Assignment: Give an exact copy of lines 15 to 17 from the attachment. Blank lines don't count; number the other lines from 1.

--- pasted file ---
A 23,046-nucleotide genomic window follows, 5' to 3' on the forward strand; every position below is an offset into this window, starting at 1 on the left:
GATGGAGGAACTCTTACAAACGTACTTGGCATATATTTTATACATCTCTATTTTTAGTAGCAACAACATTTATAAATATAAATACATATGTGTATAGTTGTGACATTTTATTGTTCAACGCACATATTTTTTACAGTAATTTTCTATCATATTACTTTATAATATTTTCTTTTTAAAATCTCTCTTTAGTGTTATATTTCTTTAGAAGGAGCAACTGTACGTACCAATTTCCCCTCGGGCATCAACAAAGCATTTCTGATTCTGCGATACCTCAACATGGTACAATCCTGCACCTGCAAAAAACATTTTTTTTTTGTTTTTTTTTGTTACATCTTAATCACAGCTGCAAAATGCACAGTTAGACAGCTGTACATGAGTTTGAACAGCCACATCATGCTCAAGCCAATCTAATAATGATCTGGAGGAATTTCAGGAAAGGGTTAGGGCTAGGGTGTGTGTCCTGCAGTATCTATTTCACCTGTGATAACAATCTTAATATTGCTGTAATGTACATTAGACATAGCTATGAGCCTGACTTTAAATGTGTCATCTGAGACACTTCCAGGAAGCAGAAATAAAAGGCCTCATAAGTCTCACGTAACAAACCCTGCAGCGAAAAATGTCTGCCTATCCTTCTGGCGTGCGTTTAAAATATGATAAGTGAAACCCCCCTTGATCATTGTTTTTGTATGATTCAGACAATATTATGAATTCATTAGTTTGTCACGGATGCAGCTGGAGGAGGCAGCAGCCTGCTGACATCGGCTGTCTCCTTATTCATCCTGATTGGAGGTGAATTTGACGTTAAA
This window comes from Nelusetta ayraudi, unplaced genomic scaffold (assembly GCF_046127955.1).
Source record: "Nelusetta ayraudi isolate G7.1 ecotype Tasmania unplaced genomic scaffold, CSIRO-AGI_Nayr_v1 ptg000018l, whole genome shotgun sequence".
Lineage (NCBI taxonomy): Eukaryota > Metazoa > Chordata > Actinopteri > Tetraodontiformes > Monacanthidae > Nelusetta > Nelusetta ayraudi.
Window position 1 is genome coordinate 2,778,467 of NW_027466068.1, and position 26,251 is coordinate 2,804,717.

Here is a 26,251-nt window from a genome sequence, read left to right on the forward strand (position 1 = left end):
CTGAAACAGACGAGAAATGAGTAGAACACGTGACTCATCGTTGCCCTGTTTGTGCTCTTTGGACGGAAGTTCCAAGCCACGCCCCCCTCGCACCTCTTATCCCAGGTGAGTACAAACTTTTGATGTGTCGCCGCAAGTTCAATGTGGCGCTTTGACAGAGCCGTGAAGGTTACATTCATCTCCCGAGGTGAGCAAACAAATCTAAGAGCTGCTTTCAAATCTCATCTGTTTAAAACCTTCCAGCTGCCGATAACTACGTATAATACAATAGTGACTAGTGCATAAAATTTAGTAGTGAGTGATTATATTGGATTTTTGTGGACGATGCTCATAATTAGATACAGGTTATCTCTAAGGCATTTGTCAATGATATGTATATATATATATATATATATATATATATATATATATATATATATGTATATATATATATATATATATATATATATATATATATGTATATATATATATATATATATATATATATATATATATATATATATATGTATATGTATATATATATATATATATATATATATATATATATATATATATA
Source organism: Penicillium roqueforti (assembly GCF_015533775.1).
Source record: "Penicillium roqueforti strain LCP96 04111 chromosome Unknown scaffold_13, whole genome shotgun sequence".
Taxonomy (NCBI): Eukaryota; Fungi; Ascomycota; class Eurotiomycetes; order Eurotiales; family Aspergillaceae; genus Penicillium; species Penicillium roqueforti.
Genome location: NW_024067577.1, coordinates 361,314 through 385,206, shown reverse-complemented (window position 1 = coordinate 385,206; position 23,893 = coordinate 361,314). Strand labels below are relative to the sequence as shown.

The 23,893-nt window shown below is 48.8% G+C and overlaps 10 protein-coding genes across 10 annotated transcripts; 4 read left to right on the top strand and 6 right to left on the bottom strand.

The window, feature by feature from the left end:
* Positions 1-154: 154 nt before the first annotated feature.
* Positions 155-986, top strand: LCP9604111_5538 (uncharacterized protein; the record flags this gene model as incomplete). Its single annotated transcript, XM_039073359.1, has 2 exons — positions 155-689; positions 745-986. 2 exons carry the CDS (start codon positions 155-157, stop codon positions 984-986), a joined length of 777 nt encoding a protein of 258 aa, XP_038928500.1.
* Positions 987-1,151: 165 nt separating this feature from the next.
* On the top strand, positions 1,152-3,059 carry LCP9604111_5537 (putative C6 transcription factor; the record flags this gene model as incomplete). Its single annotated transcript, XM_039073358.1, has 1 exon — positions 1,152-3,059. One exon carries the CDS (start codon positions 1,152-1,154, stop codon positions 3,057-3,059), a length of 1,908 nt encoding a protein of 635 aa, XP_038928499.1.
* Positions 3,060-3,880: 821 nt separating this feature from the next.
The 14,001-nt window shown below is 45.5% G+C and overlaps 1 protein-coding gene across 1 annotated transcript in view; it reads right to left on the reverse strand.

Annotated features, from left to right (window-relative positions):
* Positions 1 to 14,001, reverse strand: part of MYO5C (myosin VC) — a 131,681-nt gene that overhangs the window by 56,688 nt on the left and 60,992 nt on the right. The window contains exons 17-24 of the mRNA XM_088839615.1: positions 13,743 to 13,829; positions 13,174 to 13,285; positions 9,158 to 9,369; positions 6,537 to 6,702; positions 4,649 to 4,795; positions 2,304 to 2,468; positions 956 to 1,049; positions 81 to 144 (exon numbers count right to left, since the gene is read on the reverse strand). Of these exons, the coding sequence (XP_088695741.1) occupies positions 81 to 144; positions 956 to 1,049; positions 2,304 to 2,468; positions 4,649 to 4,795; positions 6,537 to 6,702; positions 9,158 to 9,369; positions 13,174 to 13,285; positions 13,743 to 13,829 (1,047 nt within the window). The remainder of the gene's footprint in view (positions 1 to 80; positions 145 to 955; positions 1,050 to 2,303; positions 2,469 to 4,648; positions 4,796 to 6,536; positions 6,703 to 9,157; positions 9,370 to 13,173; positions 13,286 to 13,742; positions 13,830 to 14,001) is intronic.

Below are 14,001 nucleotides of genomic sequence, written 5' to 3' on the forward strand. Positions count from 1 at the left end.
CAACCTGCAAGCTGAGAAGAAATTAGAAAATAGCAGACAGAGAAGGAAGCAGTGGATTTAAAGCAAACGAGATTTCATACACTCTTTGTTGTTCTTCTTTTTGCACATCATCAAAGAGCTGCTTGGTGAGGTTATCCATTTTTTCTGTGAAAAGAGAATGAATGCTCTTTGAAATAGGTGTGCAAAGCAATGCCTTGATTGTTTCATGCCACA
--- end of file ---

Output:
* Positions 1-154: 154 nt before the first annotated feature.
* Positions 155-986, top strand: LCP9604111_5538 (uncharacterized protein; the record flags this gene model as incomplete). Its single annotated transcript, XM_039073359.1, has 2 exons — positions 155-689; positions 745-986. 2 exons carry the CDS (start codon positions 155-157, stop codon positions 984-986), a joined length of 777 nt encoding a protein of 258 aa, XP_038928500.1.
* Positions 987-1,151: 165 nt separating this feature from the next.